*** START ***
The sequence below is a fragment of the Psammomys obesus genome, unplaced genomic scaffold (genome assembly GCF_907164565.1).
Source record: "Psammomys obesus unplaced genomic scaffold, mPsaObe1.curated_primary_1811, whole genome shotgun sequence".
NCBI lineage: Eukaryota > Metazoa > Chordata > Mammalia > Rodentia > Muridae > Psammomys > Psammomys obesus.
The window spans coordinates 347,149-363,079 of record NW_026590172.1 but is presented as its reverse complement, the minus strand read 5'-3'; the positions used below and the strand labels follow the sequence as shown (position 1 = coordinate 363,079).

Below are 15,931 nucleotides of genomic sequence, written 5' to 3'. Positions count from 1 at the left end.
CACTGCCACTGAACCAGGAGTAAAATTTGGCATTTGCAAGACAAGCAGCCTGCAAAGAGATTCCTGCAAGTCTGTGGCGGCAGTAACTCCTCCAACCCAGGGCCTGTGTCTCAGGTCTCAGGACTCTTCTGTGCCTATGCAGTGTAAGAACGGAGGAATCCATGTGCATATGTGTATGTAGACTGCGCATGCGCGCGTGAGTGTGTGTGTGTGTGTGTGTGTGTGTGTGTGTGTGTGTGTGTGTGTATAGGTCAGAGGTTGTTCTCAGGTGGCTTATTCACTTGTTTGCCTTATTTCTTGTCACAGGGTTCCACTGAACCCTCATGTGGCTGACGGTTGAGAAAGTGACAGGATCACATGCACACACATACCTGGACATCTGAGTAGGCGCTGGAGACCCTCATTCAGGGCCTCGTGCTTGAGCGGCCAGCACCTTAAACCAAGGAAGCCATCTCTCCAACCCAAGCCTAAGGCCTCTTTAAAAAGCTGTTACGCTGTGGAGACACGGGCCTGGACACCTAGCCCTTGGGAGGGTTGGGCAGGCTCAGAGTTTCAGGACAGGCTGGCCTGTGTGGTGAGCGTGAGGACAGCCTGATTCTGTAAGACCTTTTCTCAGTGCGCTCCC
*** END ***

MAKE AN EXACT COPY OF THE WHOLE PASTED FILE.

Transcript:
The sequence below is a fragment of the Psammomys obesus genome, unplaced genomic scaffold (genome assembly GCF_907164565.1).
Source record: "Psammomys obesus unplaced genomic scaffold, mPsaObe1.curated_primary_1811, whole genome shotgun sequence".
NCBI lineage: Eukaryota > Metazoa > Chordata > Mammalia > Rodentia > Muridae > Psammomys > Psammomys obesus.
The window spans coordinates 347,149-363,079 of record NW_026590172.1 but is presented as its reverse complement, the minus strand read 5'-3'; the positions used below and the strand labels follow the sequence as shown (position 1 = coordinate 363,079).

Below are 15,931 nucleotides of genomic sequence, written 5' to 3'. Positions count from 1 at the left end.
CACTGCCACTGAACCAGGAGTAAAATTTGGCATTTGCAAGACAAGCAGCCTGCAAAGAGATTCCTGCAAGTCTGTGGCGGCAGTAACTCCTCCAACCCAGGGCCTGTGTCTCAGGTCTCAGGACTCTTCTGTGCCTATGCAGTGTAAGAACGGAGGAATCCATGTGCATATGTGTATGTAGACTGCGCATGCGCGCGTGAGTGTGTGTGTGTGTGTGTGTGTGTGTGTGTGTGTGTGTGTGTGTGTATAGGTCAGAGGTTGTTCTCAGGTGGCTTATTCACTTGTTTGCCTTATTTCTTGTCACAGGGTTCCACTGAACCCTCATGTGGCTGACGGTTGAGAAAGTGACAGGATCACATGCACACACATACCTGGACATCTGAGTAGGCGCTGGAGACCCTCATTCAGGGCCTCGTGCTTGAGCGGCCAGCACCTTAAACCAAGGAAGCCATCTCTCCAACCCAAGCCTAAGGCCTCTTTAAAAAGCTGTTACGCTGTGGAGACACGGGCCTGGACACCTAGCCCTTGGGAGGGTTGGGCAGGCTCAGAGTTTCAGGACAGGCTGGCCTGTGTGGTGAGCGTGAGGACAGCCTGATTCTGTAAGACCTTTTCTCAGTGCGCTCCC